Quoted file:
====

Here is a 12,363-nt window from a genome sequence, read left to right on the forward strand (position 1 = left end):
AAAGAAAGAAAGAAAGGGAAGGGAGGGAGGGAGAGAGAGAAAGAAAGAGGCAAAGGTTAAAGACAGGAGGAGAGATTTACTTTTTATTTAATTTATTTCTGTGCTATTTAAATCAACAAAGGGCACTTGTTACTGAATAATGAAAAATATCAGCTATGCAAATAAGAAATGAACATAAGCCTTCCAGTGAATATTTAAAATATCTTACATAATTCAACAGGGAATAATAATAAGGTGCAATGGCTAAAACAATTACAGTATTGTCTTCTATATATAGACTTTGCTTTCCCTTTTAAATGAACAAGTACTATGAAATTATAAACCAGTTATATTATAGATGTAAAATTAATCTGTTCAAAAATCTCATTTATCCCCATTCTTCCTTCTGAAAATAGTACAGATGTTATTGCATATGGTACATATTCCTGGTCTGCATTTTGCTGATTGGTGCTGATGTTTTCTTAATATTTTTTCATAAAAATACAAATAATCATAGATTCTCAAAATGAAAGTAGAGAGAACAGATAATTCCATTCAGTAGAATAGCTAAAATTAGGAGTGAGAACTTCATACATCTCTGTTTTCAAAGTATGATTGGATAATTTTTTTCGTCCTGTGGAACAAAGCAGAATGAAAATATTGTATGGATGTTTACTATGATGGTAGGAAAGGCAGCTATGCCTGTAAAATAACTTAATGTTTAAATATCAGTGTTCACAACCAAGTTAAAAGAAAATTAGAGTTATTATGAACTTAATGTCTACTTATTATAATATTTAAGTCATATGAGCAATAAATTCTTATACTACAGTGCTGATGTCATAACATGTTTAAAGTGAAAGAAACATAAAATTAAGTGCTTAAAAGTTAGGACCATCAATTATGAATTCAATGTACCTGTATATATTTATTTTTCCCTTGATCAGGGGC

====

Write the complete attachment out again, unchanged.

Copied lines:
Here is a 12,363-nt window from a genome sequence, read left to right on the forward strand (position 1 = left end):
AAAGAAAGAAAGAAAGGGAAGGGAGGGAGGGAGAGAGAGAAAGAAAGAGGCAAAGGTTAAAGACAGGAGGAGAGATTTACTTTTTATTTAATTTATTTCTGTGCTATTTAAATCAACAAAGGGCACTTGTTACTGAATAATGAAAAATATCAGCTATGCAAATAAGAAATGAACATAAGCCTTCCAGTGAATATTTAAAATATCTTACATAATTCAACAGGGAATAATAATAAGGTGCAATGGCTAAAACAATTACAGTATTGTCTTCTATATATAGACTTTGCTTTCCCTTTTAAATGAACAAGTACTATGAAATTATAAACCAGTTATATTATAGATGTAAAATTAATCTGTTCAAAAATCTCATTTATCCCCATTCTTCCTTCTGAAAATAGTACAGATGTTATTGCATATGGTACATATTCCTGGTCTGCATTTTGCTGATTGGTGCTGATGTTTTCTTAATATTTTTTCATAAAAATACAAATAATCATAGATTCTCAAAATGAAAGTAGAGAGAACAGATAATTCCATTCAGTAGAATAGCTAAAATTAGGAGTGAGAACTTCATACATCTCTGTTTTCAAAGTATGATTGGATAATTTTTTTCGTCCTGTGGAACAAAGCAGAATGAAAATATTGTATGGATGTTTACTATGATGGTAGGAAAGGCAGCTATGCCTGTAAAATAACTTAATGTTTAAATATCAGTGTTCACAACCAAGTTAAAAGAAAATTAGAGTTATTATGAACTTAATGTCTACTTATTATAATATTTAAGTCATATGAGCAATAAATTCTTATACTACAGTGCTGATGTCATAACATGTTTAAAGTGAAAGAAACATAAAATTAAGTGCTTAAAAGTTAGGACCATCAATTATGAATTCAATGTACCTGTATATATTTATTTTTCCCTTGATCAGGGGC